Bolin chronicles her life in Los Angeles, dissects the Noir, revisits her own coming of age, and analyzes stories of witches and werewolves, both appreciating and challenging the narratives we construct and absorb every day. Dead Girls begins by exploring the trope of dead women in fiction, and ends by interrogating the more complex dilemma of living women – both the persistent injustices they suffer and the oppression that white women help perpetrate.
Reminiscent of the piercing insight of Rebecca Solnit and the critical skill of Hilton Als, Bolin constructs a sharp, perceptive, and revelatory dialogue on the portrayal of women in media and their roles in our culture.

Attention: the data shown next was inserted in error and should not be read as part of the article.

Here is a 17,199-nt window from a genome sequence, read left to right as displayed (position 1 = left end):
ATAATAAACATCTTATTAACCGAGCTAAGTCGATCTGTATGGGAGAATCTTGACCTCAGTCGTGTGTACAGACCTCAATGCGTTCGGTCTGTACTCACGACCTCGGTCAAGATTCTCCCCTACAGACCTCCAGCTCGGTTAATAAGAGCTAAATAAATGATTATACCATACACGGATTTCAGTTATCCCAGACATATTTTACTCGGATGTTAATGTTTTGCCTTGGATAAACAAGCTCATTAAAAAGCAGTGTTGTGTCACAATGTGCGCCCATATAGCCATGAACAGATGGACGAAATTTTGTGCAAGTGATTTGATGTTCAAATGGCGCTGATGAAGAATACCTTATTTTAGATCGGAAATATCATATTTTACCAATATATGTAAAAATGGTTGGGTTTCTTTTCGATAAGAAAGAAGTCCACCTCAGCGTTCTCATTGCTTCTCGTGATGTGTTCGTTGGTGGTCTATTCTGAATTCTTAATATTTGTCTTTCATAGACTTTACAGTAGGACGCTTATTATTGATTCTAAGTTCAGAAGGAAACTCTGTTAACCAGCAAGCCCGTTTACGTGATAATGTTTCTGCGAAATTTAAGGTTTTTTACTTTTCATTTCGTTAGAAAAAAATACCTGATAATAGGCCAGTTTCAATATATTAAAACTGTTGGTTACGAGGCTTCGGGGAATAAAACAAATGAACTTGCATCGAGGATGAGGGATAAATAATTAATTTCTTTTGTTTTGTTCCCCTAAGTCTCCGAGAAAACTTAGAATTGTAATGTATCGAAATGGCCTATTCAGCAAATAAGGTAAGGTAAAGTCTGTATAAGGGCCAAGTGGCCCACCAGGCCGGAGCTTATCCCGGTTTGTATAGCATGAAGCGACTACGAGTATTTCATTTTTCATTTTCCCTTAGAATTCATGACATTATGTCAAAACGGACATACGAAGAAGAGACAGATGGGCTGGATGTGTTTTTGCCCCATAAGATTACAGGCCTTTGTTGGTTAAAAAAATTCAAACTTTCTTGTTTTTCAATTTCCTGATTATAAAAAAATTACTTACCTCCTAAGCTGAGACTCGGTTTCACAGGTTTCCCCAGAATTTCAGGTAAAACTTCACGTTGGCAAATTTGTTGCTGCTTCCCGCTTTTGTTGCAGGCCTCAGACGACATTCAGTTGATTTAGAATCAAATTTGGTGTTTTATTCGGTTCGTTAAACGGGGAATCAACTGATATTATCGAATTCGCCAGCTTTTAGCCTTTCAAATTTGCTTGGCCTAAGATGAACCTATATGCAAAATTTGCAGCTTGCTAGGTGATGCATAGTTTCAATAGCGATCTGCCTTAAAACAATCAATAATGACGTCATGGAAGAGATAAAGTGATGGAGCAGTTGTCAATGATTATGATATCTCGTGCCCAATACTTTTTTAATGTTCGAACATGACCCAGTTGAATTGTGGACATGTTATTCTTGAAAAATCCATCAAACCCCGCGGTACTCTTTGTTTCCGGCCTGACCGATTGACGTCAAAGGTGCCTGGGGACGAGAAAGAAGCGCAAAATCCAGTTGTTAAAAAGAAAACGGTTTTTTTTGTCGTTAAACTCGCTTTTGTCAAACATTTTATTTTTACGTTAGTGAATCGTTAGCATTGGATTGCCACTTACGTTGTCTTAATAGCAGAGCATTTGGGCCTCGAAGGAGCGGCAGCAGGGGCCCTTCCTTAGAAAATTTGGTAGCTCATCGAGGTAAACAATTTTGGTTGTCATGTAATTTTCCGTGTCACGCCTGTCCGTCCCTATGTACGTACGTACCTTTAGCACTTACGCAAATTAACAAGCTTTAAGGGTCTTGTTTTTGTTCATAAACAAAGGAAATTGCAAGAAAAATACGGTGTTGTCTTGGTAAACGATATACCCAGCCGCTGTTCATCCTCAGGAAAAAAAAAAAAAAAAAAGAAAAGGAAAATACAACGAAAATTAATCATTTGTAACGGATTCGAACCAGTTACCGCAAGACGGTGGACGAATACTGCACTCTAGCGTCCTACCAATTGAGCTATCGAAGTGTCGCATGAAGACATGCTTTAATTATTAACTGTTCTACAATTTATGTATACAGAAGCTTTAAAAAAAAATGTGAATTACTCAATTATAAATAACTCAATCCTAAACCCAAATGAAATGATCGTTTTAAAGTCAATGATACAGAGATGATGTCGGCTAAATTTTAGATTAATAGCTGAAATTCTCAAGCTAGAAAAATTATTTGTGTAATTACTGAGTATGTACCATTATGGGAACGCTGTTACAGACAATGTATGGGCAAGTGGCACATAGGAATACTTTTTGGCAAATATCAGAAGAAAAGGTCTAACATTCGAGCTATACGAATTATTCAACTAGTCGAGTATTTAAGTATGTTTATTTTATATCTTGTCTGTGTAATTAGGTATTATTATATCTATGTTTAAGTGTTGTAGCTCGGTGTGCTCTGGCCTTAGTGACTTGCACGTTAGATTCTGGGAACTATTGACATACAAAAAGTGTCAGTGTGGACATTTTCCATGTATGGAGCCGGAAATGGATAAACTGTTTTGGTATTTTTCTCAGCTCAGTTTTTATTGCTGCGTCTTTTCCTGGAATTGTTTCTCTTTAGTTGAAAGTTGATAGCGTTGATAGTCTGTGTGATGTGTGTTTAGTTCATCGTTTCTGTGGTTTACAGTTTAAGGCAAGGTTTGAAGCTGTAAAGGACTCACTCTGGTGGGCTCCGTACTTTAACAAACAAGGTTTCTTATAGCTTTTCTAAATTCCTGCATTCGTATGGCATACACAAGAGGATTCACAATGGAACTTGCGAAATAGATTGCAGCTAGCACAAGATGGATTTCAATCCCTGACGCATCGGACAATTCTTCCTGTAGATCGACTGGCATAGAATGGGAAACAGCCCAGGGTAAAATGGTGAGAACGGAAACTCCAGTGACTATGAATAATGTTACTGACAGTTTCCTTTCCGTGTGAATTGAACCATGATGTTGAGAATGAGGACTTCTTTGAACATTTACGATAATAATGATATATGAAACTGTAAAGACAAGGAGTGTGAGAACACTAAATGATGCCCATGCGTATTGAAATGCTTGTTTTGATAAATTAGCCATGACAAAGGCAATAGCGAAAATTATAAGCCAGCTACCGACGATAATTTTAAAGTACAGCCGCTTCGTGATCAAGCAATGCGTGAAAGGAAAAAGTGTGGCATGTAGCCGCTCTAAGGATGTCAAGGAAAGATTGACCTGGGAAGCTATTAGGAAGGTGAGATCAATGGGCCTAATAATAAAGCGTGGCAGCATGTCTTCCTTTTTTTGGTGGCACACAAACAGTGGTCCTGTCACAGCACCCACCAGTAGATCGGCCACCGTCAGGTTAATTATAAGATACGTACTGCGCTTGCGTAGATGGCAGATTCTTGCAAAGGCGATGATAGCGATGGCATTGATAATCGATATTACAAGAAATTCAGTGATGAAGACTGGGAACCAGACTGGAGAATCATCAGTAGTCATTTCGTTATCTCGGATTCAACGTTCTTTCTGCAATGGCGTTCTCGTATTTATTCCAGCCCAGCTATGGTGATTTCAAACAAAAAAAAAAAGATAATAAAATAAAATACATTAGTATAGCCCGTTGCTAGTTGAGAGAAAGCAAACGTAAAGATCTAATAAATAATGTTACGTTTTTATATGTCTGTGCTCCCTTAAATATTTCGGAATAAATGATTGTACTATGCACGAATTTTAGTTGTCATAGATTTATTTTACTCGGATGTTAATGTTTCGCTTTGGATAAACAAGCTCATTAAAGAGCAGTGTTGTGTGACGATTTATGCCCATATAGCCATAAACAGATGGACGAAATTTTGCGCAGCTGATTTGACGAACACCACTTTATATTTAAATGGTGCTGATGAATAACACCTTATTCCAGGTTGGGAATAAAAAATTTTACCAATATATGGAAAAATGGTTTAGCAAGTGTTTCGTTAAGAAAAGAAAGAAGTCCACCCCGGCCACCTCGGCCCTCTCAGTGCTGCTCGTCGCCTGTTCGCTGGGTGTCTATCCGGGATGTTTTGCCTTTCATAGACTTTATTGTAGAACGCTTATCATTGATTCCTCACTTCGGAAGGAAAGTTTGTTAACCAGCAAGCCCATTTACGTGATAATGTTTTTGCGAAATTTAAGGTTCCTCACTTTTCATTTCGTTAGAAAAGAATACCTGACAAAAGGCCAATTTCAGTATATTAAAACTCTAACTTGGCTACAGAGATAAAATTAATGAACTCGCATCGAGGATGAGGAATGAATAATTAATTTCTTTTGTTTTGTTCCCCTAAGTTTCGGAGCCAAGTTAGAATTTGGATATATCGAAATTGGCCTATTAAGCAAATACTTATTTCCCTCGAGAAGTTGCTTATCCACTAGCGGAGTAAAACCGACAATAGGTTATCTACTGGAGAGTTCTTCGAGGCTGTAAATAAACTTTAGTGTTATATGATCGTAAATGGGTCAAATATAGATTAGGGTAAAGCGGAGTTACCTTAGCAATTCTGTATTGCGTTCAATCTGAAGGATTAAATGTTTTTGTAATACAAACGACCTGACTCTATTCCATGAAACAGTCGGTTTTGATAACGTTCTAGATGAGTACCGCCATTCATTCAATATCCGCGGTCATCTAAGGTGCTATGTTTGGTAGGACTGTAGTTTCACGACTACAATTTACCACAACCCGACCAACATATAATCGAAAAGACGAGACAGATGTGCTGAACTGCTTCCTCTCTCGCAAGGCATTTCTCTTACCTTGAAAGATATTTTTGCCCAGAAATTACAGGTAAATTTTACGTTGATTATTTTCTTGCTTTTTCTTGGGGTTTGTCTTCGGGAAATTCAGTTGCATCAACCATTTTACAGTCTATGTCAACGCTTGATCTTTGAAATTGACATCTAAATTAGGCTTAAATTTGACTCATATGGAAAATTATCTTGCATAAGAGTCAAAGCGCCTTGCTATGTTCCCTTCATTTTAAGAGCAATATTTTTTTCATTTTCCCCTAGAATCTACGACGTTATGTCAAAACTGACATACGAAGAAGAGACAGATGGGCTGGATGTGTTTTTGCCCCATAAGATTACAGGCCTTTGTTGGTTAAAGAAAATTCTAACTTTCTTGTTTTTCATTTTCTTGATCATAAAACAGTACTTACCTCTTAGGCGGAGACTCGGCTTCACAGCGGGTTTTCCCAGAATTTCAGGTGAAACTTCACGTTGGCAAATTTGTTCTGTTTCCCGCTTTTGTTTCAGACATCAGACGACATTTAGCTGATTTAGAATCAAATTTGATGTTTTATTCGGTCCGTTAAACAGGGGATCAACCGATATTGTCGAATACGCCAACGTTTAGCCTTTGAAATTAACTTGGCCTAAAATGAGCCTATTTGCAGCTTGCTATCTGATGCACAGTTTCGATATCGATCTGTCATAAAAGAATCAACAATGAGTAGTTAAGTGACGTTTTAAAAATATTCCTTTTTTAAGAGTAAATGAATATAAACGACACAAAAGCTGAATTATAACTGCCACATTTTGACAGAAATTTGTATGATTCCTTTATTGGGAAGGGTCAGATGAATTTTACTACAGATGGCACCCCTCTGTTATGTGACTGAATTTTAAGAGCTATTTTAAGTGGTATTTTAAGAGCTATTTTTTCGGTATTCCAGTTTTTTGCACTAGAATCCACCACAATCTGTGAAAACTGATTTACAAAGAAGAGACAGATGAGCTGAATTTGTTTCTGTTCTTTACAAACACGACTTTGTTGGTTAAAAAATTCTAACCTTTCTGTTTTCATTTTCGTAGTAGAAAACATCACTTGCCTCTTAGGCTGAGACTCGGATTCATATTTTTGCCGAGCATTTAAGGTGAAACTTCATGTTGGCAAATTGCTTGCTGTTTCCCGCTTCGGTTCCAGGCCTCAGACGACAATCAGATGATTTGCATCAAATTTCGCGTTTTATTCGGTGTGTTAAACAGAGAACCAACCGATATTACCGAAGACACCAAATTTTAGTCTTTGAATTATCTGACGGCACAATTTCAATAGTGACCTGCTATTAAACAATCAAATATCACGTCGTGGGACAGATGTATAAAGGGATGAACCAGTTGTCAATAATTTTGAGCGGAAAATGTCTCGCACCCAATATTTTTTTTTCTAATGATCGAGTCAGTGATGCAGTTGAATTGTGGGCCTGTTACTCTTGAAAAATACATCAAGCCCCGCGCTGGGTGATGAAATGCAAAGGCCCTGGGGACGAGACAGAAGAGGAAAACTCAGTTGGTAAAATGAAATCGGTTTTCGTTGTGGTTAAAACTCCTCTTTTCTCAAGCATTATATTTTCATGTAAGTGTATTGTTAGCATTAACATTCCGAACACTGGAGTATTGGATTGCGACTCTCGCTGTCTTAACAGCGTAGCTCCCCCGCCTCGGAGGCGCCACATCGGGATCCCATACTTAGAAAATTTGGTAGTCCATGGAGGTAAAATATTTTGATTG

About the Author
Alice Bolin's nonfiction has appeared in many publications including ELLE, the Awl, the LA Review of Books, Salon, VICE's Broadly, The Paris Review Daily, and The New Yorker's Page-Turner blog. She currently teaches creative nonfiction at the University of Memphis.
“Stylish and inspired.”
— New York Times Book Review, Editor’s Choice
“[A] deliciously dry, moody essay collection… Bolin’s book is a lyrical meditation.”
— Carina Chocano, New York Times Book Review
“I love Dead Girls! Bolin’s essays are the perfect blend of criticism, humor, and memoir. The book made me think about my own fascination with true crime in a way I have never considered before. This is a book for any mystery/true crime fanatic... or even a casual fan.”
— Emma Roberts, Belletrist
“Everything I want in an essay collection: provocative lines of inquiry, macabre humor, blistering intelligence. I love this book. I want to take it into the middle of a crowded room and hold it up and scream until someone tackles me the ground; even then, I’d probably keep screaming.”
— Carmen Maria Machado, author of Her Body and Other Parties